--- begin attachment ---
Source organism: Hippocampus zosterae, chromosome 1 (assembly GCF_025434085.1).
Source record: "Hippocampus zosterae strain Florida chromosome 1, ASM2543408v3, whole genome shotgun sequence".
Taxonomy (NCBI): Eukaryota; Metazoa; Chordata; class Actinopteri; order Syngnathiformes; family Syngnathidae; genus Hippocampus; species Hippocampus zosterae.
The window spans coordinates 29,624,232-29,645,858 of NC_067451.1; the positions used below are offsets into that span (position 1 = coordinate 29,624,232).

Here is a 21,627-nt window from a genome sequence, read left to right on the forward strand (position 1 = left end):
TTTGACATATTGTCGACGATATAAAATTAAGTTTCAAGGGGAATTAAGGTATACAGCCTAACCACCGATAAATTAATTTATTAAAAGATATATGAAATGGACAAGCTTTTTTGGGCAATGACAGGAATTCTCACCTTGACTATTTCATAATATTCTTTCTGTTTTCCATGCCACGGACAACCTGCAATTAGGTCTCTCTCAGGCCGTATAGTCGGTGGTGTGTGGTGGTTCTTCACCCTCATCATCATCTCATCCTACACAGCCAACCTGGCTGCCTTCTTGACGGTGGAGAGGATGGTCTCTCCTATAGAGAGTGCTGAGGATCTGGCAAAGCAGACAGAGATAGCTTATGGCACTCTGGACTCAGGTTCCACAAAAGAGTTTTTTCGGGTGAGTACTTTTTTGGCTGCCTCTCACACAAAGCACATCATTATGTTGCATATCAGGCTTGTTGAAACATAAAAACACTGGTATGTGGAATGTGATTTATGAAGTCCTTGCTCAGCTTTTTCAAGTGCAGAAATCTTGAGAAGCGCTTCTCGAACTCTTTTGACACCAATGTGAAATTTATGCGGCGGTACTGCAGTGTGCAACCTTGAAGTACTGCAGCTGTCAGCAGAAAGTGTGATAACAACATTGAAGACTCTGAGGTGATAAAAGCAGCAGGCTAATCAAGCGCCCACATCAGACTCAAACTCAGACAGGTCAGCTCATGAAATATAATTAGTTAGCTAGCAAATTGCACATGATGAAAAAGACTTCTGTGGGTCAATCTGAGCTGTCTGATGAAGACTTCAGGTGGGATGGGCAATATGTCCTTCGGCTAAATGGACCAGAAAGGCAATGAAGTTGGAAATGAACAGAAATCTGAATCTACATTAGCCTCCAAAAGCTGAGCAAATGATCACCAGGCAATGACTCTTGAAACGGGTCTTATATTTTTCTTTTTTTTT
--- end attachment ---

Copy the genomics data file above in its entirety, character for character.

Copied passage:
Source organism: Hippocampus zosterae, chromosome 1 (assembly GCF_025434085.1).
Source record: "Hippocampus zosterae strain Florida chromosome 1, ASM2543408v3, whole genome shotgun sequence".
Taxonomy (NCBI): Eukaryota; Metazoa; Chordata; class Actinopteri; order Syngnathiformes; family Syngnathidae; genus Hippocampus; species Hippocampus zosterae.
The window spans coordinates 29,624,232-29,645,858 of NC_067451.1; the positions used below are offsets into that span (position 1 = coordinate 29,624,232).

Here is a 21,627-nt window from a genome sequence, read left to right on the forward strand (position 1 = left end):
TTTGACATATTGTCGACGATATAAAATTAAGTTTCAAGGGGAATTAAGGTATACAGCCTAACCACCGATAAATTAATTTATTAAAAGATATATGAAATGGACAAGCTTTTTTGGGCAATGACAGGAATTCTCACCTTGACTATTTCATAATATTCTTTCTGTTTTCCATGCCACGGACAACCTGCAATTAGGTCTCTCTCAGGCCGTATAGTCGGTGGTGTGTGGTGGTTCTTCACCCTCATCATCATCTCATCCTACACAGCCAACCTGGCTGCCTTCTTGACGGTGGAGAGGATGGTCTCTCCTATAGAGAGTGCTGAGGATCTGGCAAAGCAGACAGAGATAGCTTATGGCACTCTGGACTCAGGTTCCACAAAAGAGTTTTTTCGGGTGAGTACTTTTTTGGCTGCCTCTCACACAAAGCACATCATTATGTTGCATATCAGGCTTGTTGAAACATAAAAACACTGGTATGTGGAATGTGATTTATGAAGTCCTTGCTCAGCTTTTTCAAGTGCAGAAATCTTGAGAAGCGCTTCTCGAACTCTTTTGACACCAATGTGAAATTTATGCGGCGGTACTGCAGTGTGCAACCTTGAAGTACTGCAGCTGTCAGCAGAAAGTGTGATAACAACATTGAAGACTCTGAGGTGATAAAAGCAGCAGGCTAATCAAGCGCCCACATCAGACTCAAACTCAGACAGGTCAGCTCATGAAATATAATTAGTTAGCTAGCAAATTGCACATGATGAAAAAGACTTCTGTGGGTCAATCTGAGCTGTCTGATGAAGACTTCAGGTGGGATGGGCAATATGTCCTTCGGCTAAATGGACCAGAAAGGCAATGAAGTTGGAAATGAACAGAAATCTGAATCTACATTAGCCTCCAAAAGCTGAGCAAATGATCACCAGGCAATGACTCTTGAAACGGGTCTTATATTTTTCTTTTTTTTT